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Ema

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Re: Tiny beetroot
« Reply #6 on: October 17, 2020, 09:46 »
Did you use the same packet of seeds both years. I would find a different spot for them next year, weed it and mulch with compost at this time of year. Is the wall shading them? pick a different variety.

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jaydig

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Re: Tiny beetroot
« Reply #7 on: October 17, 2020, 15:18 »
My beetroot has been the same this year.  Anything from the size of a large marble to a golf ball.  Watered well, thinned out, but still haven't made any size at all.  Oh well, there's always next year.

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CHRISDONOHUE

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Re: Tiny beetroot
« Reply #8 on: October 18, 2020, 01:49 »
The explicit chemical you need in the soil for root development is phosphorus and the most likely cause of the roots failing to develop properly is a shortage in your soil.   But a balanced fertiliser applied early in the year should solve this problem.   Is your growth problem only with beetroot or only with root crops and do other crops grow well with you?

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Perthshirelady

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Re: Tiny beetroot
« Reply #9 on: October 20, 2020, 16:08 »
Thanks for all the contributions to the discussion!  Very interesting to read your suggestions.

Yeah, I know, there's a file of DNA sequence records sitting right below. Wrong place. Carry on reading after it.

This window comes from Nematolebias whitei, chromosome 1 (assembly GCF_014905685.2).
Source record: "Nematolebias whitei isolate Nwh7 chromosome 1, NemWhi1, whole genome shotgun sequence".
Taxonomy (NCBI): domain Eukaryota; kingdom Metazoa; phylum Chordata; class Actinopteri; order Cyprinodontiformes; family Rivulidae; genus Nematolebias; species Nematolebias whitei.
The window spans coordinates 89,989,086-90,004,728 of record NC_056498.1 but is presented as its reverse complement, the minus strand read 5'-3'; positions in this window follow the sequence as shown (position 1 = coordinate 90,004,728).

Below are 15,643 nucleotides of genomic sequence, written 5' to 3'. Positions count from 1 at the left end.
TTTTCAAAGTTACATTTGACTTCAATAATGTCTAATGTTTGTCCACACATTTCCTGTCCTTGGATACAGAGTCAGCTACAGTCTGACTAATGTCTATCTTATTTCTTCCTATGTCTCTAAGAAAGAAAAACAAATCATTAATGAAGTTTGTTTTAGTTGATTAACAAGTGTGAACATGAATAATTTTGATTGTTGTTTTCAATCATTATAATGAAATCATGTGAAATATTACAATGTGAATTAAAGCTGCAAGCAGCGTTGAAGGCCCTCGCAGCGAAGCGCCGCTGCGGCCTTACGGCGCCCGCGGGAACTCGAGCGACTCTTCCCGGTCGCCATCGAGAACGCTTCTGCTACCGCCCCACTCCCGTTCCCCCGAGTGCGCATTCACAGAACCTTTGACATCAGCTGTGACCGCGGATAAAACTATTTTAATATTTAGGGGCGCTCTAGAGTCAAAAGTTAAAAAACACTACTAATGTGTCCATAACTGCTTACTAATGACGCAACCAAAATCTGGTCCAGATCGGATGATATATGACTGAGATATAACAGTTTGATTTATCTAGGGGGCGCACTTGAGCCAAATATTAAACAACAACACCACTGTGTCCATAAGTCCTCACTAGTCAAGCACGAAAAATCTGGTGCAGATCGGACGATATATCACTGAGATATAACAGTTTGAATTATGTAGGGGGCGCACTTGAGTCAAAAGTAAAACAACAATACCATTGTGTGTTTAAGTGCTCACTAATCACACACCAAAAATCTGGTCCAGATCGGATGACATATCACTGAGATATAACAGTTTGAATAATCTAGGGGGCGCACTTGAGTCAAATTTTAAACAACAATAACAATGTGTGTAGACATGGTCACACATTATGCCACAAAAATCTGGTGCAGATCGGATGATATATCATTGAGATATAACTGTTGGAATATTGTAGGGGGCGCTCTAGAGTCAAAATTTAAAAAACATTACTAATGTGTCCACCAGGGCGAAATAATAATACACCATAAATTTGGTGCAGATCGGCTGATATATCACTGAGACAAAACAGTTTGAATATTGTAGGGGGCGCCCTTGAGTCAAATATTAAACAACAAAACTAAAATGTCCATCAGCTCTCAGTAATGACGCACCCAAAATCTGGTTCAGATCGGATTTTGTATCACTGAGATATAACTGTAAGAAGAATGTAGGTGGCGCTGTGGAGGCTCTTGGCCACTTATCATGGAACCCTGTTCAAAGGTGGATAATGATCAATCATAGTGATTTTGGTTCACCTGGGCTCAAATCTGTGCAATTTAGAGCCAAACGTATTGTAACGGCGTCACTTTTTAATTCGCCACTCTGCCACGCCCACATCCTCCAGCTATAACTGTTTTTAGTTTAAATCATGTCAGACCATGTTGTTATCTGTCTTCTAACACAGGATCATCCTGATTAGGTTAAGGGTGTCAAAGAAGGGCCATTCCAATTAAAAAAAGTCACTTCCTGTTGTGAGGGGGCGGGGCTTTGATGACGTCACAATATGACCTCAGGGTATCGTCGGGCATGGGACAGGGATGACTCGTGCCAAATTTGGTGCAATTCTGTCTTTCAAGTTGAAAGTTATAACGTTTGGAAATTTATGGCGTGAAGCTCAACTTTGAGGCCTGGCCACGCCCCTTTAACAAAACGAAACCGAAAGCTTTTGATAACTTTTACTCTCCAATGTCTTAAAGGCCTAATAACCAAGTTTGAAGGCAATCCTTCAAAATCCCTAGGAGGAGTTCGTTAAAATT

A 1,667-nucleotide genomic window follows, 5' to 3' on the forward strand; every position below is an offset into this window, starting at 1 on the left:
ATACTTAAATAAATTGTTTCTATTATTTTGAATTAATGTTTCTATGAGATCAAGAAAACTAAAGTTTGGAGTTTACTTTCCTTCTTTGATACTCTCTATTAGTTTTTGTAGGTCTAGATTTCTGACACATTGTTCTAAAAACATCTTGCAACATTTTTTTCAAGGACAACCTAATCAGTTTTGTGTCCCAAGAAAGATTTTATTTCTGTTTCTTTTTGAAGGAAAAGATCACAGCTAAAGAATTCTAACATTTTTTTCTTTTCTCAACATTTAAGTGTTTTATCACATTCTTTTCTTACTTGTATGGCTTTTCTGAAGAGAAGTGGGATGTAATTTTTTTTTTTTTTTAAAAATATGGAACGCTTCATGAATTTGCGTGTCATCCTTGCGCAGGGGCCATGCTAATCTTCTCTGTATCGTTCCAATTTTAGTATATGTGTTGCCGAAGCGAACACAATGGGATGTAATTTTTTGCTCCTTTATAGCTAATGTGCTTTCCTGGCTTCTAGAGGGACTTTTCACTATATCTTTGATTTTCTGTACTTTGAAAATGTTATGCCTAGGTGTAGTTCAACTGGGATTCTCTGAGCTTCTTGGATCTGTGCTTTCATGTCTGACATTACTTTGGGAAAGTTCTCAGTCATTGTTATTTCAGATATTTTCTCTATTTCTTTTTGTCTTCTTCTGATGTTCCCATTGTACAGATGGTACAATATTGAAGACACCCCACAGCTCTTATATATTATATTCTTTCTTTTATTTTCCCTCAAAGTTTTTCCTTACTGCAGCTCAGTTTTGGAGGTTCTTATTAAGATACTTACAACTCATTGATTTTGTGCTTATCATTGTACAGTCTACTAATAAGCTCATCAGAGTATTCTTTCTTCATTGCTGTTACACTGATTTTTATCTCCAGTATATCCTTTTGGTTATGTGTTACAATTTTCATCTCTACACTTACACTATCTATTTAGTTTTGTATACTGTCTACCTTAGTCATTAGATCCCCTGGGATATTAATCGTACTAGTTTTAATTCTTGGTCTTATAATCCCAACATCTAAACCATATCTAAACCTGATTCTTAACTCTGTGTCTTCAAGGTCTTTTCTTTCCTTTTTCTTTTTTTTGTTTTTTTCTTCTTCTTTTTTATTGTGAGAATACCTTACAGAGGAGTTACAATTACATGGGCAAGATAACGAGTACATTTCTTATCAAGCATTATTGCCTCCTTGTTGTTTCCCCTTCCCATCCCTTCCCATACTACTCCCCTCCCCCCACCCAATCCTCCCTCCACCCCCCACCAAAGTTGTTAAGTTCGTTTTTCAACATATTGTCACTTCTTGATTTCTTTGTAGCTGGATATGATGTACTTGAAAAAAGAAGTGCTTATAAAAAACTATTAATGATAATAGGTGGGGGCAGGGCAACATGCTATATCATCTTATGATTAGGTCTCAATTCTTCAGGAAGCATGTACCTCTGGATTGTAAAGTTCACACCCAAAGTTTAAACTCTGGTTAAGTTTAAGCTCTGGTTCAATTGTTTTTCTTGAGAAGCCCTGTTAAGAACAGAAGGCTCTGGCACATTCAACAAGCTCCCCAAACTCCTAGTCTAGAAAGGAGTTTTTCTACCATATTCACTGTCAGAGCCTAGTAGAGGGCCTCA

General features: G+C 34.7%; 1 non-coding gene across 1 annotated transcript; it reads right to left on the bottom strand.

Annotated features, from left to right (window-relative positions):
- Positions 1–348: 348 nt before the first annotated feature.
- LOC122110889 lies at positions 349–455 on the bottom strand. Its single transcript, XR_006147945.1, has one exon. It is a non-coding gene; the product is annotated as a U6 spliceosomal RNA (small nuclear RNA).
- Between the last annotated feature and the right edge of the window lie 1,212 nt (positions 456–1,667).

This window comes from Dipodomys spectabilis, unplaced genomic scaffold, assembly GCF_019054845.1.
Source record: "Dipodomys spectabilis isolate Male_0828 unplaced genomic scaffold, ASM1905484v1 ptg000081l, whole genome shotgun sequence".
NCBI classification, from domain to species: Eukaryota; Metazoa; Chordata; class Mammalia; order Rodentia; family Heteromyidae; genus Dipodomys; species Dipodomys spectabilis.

The explicit chemical you need in the soil for root development is phosphorus and the most likely cause of the roots failing to develop properly is a shortage in your soil.   But a balanced fertiliser applied early in the year should solve this problem.   Is your growth problem only with beetroot or only with root crops and do other crops grow well with you?
My carrots and potatoes grow fine (except for slug problems) but I havenít tried other root veg for comparison. I use homemade compost on my veg beds, a good thick layer every winter.  I used different seeds each time, multisown in the greenhouse in modules as suggested by Charles Dowding who says they like company. 
Iíll try single sowings next year and experiment with adding fertiliser to balance out the nitrogen/phosphorus to see if I can crack the problem. 

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New shoot

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Re: Tiny beetroot
« Reply #10 on: October 21, 2020, 09:33 »
It might be worth picking the brains of any local allotmenteers or home gardeners that you know, just to see if there is a particular variety they all favour.  Beetroot is generally unfussy, but perhaps your local growing conditions favour certain types.

I sow in modules and put 3 seeds in each. I plant out clumps in a block about 20cm apart.  The modules I use fit 12 cells into a standard size seed tray.  I donít know how this compares to what you do, but sometimes it is worth just going through the steps of the process to see if that sheds any light on things.

I donít have any special feeding regimes. My soil gets homemade compost, pelleted chicken manure and sometimes Growmore.  Growmore is good for making sure there are a balance of nutrients in the soil, especially after a wet winter.  Chicken manure gives anything growing a boost once it has got going  :)